Weekly kill: Rain impact may be too late to influence grid prices

Jon Condon, 21/11/2023

A CHANGE in the weather pattern since early November may have come too late to have any material impact on direct consignment slaughter cattle offers for the remainder of this year.

Recordings of 25-75mm were reasonably common across parts of southern and southeastern Queensland and northwestern NSW over the past week, adding to earlier falls. Up to 150mm was recorded in pockets.

Another enormous rainband is evident in BOM’s current eight-day forecast, anticipating another 25-50+mm across most of Queensland, NSW and Victoria, as well as the top half of the Northern Territory (see 8-day BOM map below).

As a result, small green sprouts of confidence have returned in many beef producers’ mindsets.

Physical saleyards and online marketing platforms have all shown a sharp rise in store and slaughter descriptions over the past fortnight.

Heavy flatback feeder steers in the paddock are suddenly worth 265c/kg delivered downs this week, having made only 220-230c as recently as three weeks ago. Some pretty lines are making as much as 300c, Beef Central was told.

The Eastern Young Cattle Indicator reached another recovery milestone yesterday, topping 450c/kg (dressed weight equivalent) yesterday for the first time since the drought impact really started to bite in early September.

Virtually all young cattle and breeder descriptions offered on AuctionsPlus on Friday displayed sharp rises in value. Steers 280-330kg online on Friday averaged 312c/kg, up 64c/kg in a week, while heavier steers 330-400kg were +47c, averaging 288c. It was a similar story among heifers, where 200-280kg lines averaged 293c, up 62c on the previous sale.

In the saleyards channel, all sales reported earlier this week have been impacted by rain.

Gunnedah yarded a much smaller offing of 700 yesterday after widespread local rain. Slaughter types were in limited supply, but there were dearer trends throughout the yarding. Well-finished grown heifers and mediumweight cows were dearer, while better-finished heavy cows experienced little change.

Wodonga this morning saw a reasonable offering of outstanding bullocks and trade cattle change the tempo of the sale, with all buyers keenly seeking finished stock. The standout of the sale was bullocks and cows with bidding intensifying for all weights and grades. Cattle in the export categories jumped 15-19c/kg, with a bigger group of buyers present Heavy steers and bullocks sold from 194-241c/kg. Heavy cows ignited the bidding which, led to further increase in prices of 23c/kg fetching from 190-220c/kg. Plainer grades sold from 155-185c.

It’s a different story for direct consignment cattle, however, where there has been little change in offers for the past two to three weeks. The overwhelming reason for that is that processors are already heavily subscribed with cattle booked at a price for kills between now and Christmas closure.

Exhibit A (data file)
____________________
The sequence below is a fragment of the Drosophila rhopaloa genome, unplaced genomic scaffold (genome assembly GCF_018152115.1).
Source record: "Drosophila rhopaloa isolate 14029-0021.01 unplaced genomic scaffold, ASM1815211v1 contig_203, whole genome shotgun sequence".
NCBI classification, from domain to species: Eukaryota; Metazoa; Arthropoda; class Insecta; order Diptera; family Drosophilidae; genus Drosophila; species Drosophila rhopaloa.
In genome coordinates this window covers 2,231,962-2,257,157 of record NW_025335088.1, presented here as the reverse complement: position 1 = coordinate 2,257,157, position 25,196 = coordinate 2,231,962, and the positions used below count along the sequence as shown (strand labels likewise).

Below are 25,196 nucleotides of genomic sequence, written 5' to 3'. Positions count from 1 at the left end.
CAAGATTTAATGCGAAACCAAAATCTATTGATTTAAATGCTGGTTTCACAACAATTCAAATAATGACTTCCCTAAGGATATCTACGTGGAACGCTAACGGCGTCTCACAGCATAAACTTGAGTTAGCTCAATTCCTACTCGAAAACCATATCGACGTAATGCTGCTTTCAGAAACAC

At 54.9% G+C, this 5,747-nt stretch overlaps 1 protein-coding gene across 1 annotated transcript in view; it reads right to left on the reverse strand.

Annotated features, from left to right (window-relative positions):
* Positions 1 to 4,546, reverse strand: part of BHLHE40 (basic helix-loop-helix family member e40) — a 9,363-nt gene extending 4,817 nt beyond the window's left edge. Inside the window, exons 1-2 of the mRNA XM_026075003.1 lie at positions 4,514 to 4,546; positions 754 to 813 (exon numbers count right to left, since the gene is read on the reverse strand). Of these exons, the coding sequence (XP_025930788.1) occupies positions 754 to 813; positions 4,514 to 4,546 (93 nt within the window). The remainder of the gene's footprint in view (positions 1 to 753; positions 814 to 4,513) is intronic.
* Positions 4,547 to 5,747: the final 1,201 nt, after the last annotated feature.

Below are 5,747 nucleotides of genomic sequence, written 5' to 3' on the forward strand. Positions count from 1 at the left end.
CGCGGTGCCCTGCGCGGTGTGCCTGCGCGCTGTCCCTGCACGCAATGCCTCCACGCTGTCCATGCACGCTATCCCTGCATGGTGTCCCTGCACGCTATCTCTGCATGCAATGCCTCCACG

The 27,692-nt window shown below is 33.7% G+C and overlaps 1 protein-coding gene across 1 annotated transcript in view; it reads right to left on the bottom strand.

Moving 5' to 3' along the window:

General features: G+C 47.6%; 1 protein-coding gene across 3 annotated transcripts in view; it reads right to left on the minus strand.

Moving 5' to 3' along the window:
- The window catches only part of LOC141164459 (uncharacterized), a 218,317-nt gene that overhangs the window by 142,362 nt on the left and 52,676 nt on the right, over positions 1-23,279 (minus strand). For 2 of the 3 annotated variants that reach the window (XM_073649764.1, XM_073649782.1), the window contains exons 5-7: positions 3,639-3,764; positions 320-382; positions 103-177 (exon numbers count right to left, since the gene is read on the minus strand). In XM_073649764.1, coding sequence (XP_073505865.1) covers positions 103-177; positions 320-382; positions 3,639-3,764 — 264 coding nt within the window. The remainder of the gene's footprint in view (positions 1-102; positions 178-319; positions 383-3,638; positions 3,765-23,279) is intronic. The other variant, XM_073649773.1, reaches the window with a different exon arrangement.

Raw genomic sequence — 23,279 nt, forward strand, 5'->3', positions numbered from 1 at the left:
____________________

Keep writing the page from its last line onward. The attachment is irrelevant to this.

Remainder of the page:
With numbers already heavily committed for the remaining four weeks of processing operations for 2023, some processors are now only looking for a few thousand to slot into the last week’s kills, commencing 11 December.

Listed in a separate item today is a summary of 2023 closure dates and prospective 2024 opening dates for 30 major beef processors across the eastern states.

Grids unchanged

This week’s rain has again caused a few disruptions for processors, but many have juggled other cattle around to suit. Any delays will be for only a few days, unless further rain sets in, Beef Central was told.

While there have been a few ‘plus 10c’ offers thrown around early this week to get things moving, the official direct consignment offers from large Southern Queensland processors this week still have four-tooth grass heavy steer with an implant from 415-440c (some offers 10c higher for HGP-free cattle) and heavy boner cows 355-360c/kg. Other competitors are not offering grid prices at all, knowing they have requirements for 2023 already covered.

Most Central Queensland operators are 10c behind those in southern parts of the state, while North Queensland is 25c behind the southern regions.

Southern states processor offers are also little changed this week.

In eastern parts of South Australia, active quotes this week have four-tooth grass ox on 415c/kg, and 360c/kg on heavy cows, while southern NSW has PR grass steers on 395c/kg and 300c on cows, although the cow demand is currently limited, at best.


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  1. Paul Franks, 21/11/2023

    As the time period to booking cattle in to when they get processed has been up to six weeks I would not be surprised if we see processors scrambling for cattle should a widespread rain event happen.

    People I talk to at the moment seem to have little regard for the processors when they have dropped the price so much with the only reason being, because they can and thus will not have a second thought to cancelling their booking if they think they can now hold them until next year when the price might be better as the prices offered at the moment are entirely unsustainable for producers given the increases in input costs. The processors have burnt some bridges that is for sure.

    • Rob spehr, 22/11/2023

      The current situation with high input costs and continue to rise at the same time livestock price collapsing needs to be looked at at all levels. Many farmers carrying large loans are faced with doubling of interest rates with over 50% income loss coming next review with there bank will make many farmers unable to refinance with the 3% buffer. This should not apply to business already in the loans processors are making a massive profit at present buying for not much and selling at normal prices .

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